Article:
Upholding an academic legacy
A set of precious books sits in the office of Associate Professor J. B. Mayo., Jr. Two are red leather-bound social studies textbooks from the early 1950s. Another is a fragile, brown logic textbook, dated 1891. The books belonged to Mayo’s great-grandfather—Charles Franklin Simpson—the son of a slave: “Alfred X,” says Mayo.
“We never knew his last name.”
Today, Mayo is an educator from a lineage spanning four generations—beginning with his great-grandfather. His role now is to prepare those who will teach the next generation.
Mayo, a faculty member in the department of Curriculum and Instruction, also pursues a full line of research, including how to bring LGBTQ histories into public school curriculums.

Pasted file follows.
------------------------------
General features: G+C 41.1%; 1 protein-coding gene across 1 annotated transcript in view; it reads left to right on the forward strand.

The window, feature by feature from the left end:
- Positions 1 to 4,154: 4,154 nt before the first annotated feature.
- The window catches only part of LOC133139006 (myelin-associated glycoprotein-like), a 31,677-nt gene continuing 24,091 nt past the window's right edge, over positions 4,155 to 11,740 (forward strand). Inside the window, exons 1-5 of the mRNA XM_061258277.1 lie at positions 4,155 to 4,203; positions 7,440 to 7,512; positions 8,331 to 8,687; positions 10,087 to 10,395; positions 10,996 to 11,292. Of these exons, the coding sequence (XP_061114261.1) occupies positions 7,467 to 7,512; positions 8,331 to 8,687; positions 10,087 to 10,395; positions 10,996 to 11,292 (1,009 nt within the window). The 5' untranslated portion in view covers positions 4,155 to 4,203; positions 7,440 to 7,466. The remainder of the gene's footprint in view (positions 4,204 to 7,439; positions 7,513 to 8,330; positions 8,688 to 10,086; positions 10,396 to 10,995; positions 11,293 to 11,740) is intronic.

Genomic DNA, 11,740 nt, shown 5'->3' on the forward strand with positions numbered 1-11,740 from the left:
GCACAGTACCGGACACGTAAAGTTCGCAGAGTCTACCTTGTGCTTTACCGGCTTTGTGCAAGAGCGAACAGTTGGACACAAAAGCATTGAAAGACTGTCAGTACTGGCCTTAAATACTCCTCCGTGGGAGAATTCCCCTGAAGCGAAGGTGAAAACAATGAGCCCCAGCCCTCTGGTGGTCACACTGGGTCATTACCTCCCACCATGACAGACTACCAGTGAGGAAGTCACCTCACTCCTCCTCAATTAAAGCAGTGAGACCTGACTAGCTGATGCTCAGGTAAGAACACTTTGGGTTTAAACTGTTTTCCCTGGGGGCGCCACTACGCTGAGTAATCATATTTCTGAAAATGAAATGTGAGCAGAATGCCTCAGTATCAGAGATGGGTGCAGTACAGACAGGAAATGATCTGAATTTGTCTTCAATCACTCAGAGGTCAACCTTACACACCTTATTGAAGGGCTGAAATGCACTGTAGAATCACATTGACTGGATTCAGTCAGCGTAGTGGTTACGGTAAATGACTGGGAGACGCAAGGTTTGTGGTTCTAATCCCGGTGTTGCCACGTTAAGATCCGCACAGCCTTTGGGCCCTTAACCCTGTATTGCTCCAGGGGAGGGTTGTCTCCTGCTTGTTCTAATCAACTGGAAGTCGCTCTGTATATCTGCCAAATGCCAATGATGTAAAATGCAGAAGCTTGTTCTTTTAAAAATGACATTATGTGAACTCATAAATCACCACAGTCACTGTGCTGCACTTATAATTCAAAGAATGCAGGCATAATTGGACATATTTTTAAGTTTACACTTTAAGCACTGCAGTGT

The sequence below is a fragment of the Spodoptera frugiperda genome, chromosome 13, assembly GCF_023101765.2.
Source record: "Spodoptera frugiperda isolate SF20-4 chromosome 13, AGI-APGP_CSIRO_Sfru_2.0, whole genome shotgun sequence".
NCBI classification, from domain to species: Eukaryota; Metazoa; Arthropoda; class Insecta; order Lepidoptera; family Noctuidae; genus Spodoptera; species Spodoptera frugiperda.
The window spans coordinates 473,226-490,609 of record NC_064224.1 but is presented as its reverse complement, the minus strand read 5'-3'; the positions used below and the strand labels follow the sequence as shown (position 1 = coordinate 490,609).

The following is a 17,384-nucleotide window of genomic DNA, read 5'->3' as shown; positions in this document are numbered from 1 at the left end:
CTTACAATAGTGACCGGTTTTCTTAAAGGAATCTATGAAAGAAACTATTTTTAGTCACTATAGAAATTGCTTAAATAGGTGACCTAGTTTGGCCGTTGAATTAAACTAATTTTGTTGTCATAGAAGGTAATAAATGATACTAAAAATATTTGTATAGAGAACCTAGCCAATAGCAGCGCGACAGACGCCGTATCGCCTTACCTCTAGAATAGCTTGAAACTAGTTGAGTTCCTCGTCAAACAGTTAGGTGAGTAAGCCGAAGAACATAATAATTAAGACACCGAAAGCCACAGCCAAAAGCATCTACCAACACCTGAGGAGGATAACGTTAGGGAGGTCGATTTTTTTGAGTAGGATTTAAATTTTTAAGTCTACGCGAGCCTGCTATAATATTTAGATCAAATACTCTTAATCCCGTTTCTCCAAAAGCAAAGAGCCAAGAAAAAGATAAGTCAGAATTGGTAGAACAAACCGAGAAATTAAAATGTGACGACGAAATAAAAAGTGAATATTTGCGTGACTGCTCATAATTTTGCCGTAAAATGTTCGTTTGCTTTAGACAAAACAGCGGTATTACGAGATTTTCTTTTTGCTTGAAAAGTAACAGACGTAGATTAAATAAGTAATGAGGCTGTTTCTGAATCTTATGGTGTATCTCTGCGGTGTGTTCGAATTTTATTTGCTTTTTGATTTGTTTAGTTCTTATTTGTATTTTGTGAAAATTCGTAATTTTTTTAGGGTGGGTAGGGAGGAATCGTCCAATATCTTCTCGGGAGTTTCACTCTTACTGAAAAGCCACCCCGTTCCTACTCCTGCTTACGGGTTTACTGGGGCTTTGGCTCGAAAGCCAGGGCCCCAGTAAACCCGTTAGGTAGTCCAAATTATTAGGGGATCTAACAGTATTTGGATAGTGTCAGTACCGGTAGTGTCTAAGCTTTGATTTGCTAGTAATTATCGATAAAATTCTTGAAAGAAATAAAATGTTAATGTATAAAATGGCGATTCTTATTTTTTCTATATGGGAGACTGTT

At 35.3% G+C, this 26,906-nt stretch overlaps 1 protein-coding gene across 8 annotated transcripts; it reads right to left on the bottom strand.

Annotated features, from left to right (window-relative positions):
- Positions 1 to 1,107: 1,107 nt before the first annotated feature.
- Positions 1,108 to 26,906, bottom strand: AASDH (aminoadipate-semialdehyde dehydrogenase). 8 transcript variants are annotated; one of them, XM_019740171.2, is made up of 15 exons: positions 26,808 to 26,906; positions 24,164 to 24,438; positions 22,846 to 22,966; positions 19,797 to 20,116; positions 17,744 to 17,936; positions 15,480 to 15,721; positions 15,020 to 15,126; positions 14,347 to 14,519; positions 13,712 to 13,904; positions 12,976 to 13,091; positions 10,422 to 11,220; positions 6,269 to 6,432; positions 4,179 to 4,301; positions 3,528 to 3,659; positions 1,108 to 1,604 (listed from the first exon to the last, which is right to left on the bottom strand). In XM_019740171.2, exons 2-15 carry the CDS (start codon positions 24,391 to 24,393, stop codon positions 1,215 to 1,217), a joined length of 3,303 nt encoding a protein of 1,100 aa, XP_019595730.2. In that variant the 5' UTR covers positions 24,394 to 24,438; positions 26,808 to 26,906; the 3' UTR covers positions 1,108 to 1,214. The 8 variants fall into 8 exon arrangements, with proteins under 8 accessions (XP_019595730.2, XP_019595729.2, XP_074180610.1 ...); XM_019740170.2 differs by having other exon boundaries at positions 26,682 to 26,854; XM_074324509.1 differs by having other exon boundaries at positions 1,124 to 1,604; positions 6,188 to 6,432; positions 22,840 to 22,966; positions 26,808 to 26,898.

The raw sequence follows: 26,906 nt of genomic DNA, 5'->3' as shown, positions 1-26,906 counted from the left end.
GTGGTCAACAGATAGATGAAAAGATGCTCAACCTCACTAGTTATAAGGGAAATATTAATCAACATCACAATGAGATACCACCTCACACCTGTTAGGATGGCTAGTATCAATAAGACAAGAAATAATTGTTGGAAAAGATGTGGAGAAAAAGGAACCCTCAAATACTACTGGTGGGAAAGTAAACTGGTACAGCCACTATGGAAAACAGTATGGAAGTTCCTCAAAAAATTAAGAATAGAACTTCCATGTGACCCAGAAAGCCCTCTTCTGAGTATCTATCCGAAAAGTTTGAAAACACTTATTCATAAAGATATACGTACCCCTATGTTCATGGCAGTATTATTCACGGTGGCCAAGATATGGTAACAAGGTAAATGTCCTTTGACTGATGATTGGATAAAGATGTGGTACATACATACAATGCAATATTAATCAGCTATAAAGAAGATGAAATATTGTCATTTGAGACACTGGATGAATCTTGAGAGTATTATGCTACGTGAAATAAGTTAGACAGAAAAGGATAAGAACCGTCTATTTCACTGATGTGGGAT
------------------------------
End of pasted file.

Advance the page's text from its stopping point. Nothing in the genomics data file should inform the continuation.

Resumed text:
“While many of our textbooks and classroom materials pay lip service to LGBTQ inclusivity,” says Mayo, “the achievements and contributions of LGBTQ people have [often] been left out of history books.”
For example, says Mayo, “We should not talk about Martin Luther King Jr. without recognizing the contributions of his openly gay speechwriter, Bayard Rustin, who helped organize the March on Washington but was barred from speaking there because of his sexual orientation.”
Making sure all identities are represented in the curriculum matters to students. Researchers have found that students who identify as LGBTQ have higher levels of stress, absenteeism, dropout rates, and suicide.
“This isn’t about using little-known incidents from history to highlight the contributions of gay and lesbian people,” says Mayo. “It’s about acknowledging their role in the history we’re already teaching.”